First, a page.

#ModiYearOne: Economy will be back on track in 2-3 years, says Debopam Chaudhuri

Debopam Chaudhuri, chief economist at ZyFin Research, says while the government has done a lot for businesses, the benefits are yet to trickle down to the common man. In an exclusive chat with VCCircle, Chaudhuri says the government has failed to concentrate on consumer sentiment but the economy will be back on track in two to three years.   

How do you rate the performance of the Modi government?

I would bifurcate the report card into two sections. One is the micro-performance card and the other is the macro performance card. Micro is how the common people have been impacted and macro is how businesses have been impacted. If you consider the micro report card, life of the common citizen has not changed drastically—our income prospects are still the same and the interest rate scenario has not changed. On the micro level, I will give the government a rating of 3 or 4 out of 10.

On the macro level, the government has been very much functional. There have been significant steps in improving ease of business, putting in more for infrastructure developments and improving relationships internationally. Also given the amount of travel Modi has been doing, India's perception among global leaders has changed—India is now perceived as a nation with potential. In terms of transparency, there has been a major improvement in government administration and various pricing processes. Earlier, it was difficult to gather information on pricing of agriculture and procurement prices. With the Modi government being active on the social media, these information points are now widely distributed. The spread between CPI rural and CPI urban has been coming down which suggests opaqueness in pricing has been coming down. On the macro side, I would rate the government at 7.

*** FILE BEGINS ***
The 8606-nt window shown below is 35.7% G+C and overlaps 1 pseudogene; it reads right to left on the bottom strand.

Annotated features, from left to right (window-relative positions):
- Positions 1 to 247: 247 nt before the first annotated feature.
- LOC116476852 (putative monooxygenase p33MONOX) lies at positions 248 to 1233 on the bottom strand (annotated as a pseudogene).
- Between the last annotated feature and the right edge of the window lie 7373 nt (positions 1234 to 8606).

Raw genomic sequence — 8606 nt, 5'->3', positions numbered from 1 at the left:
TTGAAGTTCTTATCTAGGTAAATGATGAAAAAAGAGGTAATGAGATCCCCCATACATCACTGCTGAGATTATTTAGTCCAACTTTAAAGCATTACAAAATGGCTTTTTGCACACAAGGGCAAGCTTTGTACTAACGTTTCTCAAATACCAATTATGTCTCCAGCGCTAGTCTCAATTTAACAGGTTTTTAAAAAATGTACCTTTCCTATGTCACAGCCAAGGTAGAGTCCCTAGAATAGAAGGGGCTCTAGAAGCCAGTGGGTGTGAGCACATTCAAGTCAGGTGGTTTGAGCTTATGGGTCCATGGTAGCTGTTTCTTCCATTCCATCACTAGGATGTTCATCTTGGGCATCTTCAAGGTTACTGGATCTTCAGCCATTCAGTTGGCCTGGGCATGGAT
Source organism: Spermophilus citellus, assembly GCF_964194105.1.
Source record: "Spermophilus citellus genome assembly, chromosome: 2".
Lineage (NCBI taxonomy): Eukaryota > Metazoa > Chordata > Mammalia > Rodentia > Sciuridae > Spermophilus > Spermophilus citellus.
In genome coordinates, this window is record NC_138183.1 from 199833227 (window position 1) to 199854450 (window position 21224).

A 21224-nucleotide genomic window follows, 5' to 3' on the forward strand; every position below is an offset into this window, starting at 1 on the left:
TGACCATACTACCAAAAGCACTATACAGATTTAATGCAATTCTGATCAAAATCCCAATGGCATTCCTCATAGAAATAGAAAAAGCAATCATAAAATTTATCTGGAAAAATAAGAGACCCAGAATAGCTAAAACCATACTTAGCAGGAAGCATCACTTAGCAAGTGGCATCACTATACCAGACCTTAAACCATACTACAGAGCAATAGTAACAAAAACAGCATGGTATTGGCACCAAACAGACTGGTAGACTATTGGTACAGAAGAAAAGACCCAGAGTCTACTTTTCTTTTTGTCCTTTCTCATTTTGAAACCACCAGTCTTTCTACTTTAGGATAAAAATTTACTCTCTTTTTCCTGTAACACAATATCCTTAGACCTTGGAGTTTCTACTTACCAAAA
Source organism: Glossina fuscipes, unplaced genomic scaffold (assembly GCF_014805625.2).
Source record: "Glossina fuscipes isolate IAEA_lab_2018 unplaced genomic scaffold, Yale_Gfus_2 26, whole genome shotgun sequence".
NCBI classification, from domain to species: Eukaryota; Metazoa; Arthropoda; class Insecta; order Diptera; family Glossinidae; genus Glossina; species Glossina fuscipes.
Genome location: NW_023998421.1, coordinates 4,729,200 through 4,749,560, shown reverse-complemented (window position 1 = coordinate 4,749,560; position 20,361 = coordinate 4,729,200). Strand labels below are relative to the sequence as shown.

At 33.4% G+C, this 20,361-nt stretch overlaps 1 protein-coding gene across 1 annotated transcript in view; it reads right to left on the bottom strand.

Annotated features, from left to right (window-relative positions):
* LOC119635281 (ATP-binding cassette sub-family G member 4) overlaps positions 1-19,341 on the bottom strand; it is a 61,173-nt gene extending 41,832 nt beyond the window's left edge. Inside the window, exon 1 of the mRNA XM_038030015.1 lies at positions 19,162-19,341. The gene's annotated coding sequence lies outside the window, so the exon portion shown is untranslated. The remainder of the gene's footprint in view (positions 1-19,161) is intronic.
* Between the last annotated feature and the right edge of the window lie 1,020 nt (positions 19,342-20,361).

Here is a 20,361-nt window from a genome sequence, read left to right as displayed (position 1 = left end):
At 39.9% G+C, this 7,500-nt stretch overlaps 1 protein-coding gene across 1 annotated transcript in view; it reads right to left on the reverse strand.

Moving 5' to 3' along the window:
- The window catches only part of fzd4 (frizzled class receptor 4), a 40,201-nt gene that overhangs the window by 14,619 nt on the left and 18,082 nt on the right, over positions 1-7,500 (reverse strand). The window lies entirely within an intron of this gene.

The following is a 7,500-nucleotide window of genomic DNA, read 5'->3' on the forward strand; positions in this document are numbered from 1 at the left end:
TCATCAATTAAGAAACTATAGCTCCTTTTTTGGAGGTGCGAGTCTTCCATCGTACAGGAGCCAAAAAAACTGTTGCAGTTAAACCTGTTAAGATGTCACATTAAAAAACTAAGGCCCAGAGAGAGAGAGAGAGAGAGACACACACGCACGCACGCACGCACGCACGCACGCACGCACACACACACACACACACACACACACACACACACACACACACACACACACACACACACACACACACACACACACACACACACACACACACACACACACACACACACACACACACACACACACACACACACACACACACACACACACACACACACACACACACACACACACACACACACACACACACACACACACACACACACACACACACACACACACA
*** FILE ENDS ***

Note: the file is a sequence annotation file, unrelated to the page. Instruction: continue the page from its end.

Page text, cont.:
Combining both the elements I would rate the government a 6.5 at the moment knowing that the macro effects will ultimately benefit the micro-side of the economy. 

You were talking about macro side ultimately effecting the micro. Is the trickle-down effect visible in the economy?

Modi's tackling of the macro side is going to trickle down and have an impact on micro expectations in the near future. Looking at the consumer outlook index, consumers are feeling much better than they did in last three years and now that the government has taken up the challenge of economy by addressing growth situations, economic growth would lead to development.

There are two views regarding the government’s performance—one is that of optimism while there are others who believe that Modi has been all talk and less has happened on the ground. What is your view?

Less has happened on the ground as common citizens see it. On the broader aspect, it has been much easier for businesses to set up as bottlenecks are cleared. The government needs more time; in two to three years, the Indian economy will be back on track. 

There has been a dichotomy between GDP and high frequency data. Considering that industrial production is still sluggish and the banking sector has not fully recovered, can we rely on GDP figures? Do you foresee a pickup in industrial production?